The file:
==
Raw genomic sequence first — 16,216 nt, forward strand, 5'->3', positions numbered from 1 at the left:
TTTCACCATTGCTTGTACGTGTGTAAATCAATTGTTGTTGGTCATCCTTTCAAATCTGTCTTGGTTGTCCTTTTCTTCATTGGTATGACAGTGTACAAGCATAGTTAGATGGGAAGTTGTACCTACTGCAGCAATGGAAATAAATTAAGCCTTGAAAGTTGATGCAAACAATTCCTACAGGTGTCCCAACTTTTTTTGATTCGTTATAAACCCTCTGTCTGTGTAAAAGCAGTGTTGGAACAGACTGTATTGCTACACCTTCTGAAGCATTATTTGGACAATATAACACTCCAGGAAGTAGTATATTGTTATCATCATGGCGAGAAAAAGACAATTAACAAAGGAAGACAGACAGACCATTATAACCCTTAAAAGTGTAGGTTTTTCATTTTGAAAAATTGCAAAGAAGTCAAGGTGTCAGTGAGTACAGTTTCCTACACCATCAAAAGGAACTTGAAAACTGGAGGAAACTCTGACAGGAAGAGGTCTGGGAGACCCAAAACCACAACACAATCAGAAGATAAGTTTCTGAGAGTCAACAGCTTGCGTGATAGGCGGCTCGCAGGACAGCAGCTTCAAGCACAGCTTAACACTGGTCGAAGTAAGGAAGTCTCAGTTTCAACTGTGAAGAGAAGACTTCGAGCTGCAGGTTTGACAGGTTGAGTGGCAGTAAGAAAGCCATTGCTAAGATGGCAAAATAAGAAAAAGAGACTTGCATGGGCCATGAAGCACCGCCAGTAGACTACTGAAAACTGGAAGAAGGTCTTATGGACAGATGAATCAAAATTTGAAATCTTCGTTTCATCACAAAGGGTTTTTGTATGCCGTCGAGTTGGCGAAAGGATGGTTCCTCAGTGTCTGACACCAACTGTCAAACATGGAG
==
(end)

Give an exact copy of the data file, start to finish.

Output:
Raw genomic sequence first — 16,216 nt, forward strand, 5'->3', positions numbered from 1 at the left:
TTTCACCATTGCTTGTACGTGTGTAAATCAATTGTTGTTGGTCATCCTTTCAAATCTGTCTTGGTTGTCCTTTTCTTCATTGGTATGACAGTGTACAAGCATAGTTAGATGGGAAGTTGTACCTACTGCAGCAATGGAAATAAATTAAGCCTTGAAAGTTGATGCAAACAATTCCTACAGGTGTCCCAACTTTTTTTGATTCGTTATAAACCCTCTGTCTGTGTAAAAGCAGTGTTGGAACAGACTGTATTGCTACACCTTCTGAAGCATTATTTGGACAATATAACACTCCAGGAAGTAGTATATTGTTATCATCATGGCGAGAAAAAGACAATTAACAAAGGAAGACAGACAGACCATTATAACCCTTAAAAGTGTAGGTTTTTCATTTTGAAAAATTGCAAAGAAGTCAAGGTGTCAGTGAGTACAGTTTCCTACACCATCAAAAGGAACTTGAAAACTGGAGGAAACTCTGACAGGAAGAGGTCTGGGAGACCCAAAACCACAACACAATCAGAAGATAAGTTTCTGAGAGTCAACAGCTTGCGTGATAGGCGGCTCGCAGGACAGCAGCTTCAAGCACAGCTTAACACTGGTCGAAGTAAGGAAGTCTCAGTTTCAACTGTGAAGAGAAGACTTCGAGCTGCAGGTTTGACAGGTTGAGTGGCAGTAAGAAAGCCATTGCTAAGATGGCAAAATAAGAAAAAGAGACTTGCATGGGCCATGAAGCACCGCCAGTAGACTACTGAAAACTGGAAGAAGGTCTTATGGACAGATGAATCAAAATTTGAAATCTTCGTTTCATCACAAAGGGTTTTTGTATGCCGTCGAGTTGGCGAAAGGATGGTTCCTCAGTGTCTGACACCAACTGTCAAACATGGAG